For me, First Year was about technical skills and technique. Second Year has been all about perspective. In my Hot Topics in Marketing class, we’re treated each class with an alums who return to speak about their business challenges and successes. Most recently we’ve heard from the CEO of Sprinkles Cupcakes (swoonably yum!) and the President for Asian Operations of Eli Lilly Japan. Hearing them speak and having the chance to ask questions is amazing. Someone always asks the guest speakers what their most useful Darden courses were, and without fail, every one cites Ethics and Leadership. Even though I don’t think I’ll work in financial services again (never say never), I do often consider what it means to be an MBA in the post-TARP world. As the financial industry and markets re-form around new regulatory and economic conditions, and many of my classmates commit to jobs in banking, I’m grateful we’re in a program that takes Ethics so seriously. Two of my other classes focus on global perspectives – Global Leadership and International Corporate Finance. Learning about currency markets, culture-crossing and globe-spanning conglomerates makes me definitely want to work outside the U.S. at some point in my career, which was never on my radar pre-Darden. So exciting!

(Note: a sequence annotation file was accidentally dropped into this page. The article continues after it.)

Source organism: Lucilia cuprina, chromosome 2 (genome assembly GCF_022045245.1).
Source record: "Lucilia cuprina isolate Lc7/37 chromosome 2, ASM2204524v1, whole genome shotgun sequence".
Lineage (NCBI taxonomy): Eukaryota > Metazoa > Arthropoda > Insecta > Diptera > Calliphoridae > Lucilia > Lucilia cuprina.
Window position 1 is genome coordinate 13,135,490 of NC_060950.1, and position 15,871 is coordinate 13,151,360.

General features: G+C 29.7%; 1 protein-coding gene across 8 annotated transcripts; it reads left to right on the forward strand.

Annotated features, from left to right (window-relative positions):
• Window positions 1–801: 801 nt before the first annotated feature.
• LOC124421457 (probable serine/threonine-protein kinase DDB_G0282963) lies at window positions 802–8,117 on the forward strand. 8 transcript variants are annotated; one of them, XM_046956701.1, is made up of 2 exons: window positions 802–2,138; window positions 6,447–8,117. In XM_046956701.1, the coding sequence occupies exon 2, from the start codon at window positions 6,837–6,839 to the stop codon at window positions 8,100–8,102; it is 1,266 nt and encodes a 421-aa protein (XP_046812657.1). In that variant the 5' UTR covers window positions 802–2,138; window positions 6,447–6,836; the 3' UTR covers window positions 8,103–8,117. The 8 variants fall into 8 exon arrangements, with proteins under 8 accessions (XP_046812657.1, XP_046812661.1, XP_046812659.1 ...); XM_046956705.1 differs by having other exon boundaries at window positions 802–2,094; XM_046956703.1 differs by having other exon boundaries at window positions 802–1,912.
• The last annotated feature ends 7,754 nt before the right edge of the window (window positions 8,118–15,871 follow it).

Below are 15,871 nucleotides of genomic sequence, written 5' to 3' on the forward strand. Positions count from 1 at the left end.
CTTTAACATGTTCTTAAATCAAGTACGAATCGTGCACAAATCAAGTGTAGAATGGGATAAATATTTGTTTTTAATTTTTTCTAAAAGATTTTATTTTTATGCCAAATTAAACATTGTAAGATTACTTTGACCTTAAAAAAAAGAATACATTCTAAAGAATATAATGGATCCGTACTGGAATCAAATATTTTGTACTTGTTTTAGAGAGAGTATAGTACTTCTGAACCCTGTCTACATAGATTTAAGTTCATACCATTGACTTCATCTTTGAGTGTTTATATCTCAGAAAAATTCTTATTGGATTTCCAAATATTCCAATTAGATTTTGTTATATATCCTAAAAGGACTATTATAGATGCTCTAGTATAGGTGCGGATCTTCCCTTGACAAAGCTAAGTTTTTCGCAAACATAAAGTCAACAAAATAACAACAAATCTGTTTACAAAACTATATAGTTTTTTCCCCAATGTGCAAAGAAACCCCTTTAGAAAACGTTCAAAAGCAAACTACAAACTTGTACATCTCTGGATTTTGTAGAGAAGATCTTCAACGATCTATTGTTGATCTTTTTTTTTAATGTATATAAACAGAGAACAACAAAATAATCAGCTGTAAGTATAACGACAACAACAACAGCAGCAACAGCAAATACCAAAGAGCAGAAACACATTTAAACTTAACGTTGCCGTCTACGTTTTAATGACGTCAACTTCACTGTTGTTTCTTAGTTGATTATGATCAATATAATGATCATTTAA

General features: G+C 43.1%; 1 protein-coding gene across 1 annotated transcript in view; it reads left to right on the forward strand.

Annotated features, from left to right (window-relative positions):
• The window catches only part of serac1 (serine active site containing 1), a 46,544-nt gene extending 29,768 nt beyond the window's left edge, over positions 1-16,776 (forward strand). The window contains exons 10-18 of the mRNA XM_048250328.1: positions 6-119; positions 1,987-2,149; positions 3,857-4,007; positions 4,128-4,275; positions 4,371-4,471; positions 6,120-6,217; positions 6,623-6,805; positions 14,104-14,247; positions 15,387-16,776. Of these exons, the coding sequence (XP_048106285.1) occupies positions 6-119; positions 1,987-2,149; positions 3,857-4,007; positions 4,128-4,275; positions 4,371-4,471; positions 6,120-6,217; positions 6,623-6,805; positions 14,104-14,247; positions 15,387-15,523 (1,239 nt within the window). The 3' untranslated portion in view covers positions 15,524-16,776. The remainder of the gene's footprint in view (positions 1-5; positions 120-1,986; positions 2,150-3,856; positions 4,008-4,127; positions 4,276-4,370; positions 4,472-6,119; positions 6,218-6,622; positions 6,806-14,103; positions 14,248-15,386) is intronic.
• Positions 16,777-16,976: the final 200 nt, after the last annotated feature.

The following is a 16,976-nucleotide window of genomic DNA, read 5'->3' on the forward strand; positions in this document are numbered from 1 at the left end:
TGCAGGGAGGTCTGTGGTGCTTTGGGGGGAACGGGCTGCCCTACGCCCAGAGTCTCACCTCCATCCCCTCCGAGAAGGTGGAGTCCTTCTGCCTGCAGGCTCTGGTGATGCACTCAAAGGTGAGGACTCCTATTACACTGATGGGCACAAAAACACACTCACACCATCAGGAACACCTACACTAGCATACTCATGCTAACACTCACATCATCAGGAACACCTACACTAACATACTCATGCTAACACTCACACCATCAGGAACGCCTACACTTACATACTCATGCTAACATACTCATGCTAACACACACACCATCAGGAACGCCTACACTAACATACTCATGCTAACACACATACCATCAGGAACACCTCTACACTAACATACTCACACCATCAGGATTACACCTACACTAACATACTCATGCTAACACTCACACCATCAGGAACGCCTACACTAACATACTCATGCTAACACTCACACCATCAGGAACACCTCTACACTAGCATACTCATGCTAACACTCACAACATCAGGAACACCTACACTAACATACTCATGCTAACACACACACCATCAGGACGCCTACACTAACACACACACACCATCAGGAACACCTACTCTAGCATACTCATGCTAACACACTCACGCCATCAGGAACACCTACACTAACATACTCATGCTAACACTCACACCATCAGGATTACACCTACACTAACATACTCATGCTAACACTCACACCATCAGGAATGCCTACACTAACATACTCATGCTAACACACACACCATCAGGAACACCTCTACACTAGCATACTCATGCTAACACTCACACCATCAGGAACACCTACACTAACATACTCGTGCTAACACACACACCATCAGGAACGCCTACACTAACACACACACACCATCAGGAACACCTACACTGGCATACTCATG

It’s not all serious, though. MBA-think/perspective is becoming surprisingly automatic in my personal life, too. I realized it while playing Scrabble and wondering about what my average value per letter was and how to increase it by playing the least amount of letters for the most points. I decided to eat more vegetables, and then became terrified at the thought of accrual vegetable accounting. Humans are supposed to get at least 4-5 servings of vegetables a day. What if your unmet servings accrued over into the next day? So if I skip 2 today, that means I have to get 7 tomorrow? That’s terrifying, since my lifetime of being under-quota on veggies would mean I’d have to get hundreds of daily servings. HUNDREDS! Clearly, MBA perspective can wreak havoc on one’s personal life, not to mention grocery bill.